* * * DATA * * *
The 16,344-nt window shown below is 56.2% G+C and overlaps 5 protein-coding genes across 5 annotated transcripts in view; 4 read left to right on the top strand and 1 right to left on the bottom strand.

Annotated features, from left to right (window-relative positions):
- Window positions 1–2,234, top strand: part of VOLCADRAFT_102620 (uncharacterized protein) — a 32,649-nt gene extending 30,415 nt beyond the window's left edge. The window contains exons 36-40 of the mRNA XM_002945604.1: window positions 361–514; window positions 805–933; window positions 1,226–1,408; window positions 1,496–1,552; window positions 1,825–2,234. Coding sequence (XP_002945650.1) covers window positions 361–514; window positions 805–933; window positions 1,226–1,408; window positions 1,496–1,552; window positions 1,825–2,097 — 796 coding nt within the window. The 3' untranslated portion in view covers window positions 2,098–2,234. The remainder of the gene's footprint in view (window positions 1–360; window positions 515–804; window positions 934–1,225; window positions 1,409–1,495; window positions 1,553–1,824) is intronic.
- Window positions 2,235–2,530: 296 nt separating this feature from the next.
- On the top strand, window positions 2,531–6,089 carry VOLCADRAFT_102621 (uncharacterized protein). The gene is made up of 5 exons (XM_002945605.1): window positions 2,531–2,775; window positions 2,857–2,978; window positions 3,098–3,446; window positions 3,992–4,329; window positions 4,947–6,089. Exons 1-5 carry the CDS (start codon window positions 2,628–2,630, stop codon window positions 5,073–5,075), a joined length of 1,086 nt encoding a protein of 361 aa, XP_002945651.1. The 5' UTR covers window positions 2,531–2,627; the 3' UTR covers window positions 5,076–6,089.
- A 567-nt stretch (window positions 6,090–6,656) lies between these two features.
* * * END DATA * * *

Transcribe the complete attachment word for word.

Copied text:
The 16,344-nt window shown below is 56.2% G+C and overlaps 5 protein-coding genes across 5 annotated transcripts in view; 4 read left to right on the top strand and 1 right to left on the bottom strand.

Annotated features, from left to right (window-relative positions):
- Window positions 1–2,234, top strand: part of VOLCADRAFT_102620 (uncharacterized protein) — a 32,649-nt gene extending 30,415 nt beyond the window's left edge. The window contains exons 36-40 of the mRNA XM_002945604.1: window positions 361–514; window positions 805–933; window positions 1,226–1,408; window positions 1,496–1,552; window positions 1,825–2,234. Coding sequence (XP_002945650.1) covers window positions 361–514; window positions 805–933; window positions 1,226–1,408; window positions 1,496–1,552; window positions 1,825–2,097 — 796 coding nt within the window. The 3' untranslated portion in view covers window positions 2,098–2,234. The remainder of the gene's footprint in view (window positions 1–360; window positions 515–804; window positions 934–1,225; window positions 1,409–1,495; window positions 1,553–1,824) is intronic.
- Window positions 2,235–2,530: 296 nt separating this feature from the next.
- On the top strand, window positions 2,531–6,089 carry VOLCADRAFT_102621 (uncharacterized protein). The gene is made up of 5 exons (XM_002945605.1): window positions 2,531–2,775; window positions 2,857–2,978; window positions 3,098–3,446; window positions 3,992–4,329; window positions 4,947–6,089. Exons 1-5 carry the CDS (start codon window positions 2,628–2,630, stop codon window positions 5,073–5,075), a joined length of 1,086 nt encoding a protein of 361 aa, XP_002945651.1. The 5' UTR covers window positions 2,531–2,627; the 3' UTR covers window positions 5,076–6,089.
- A 567-nt stretch (window positions 6,090–6,656) lies between these two features.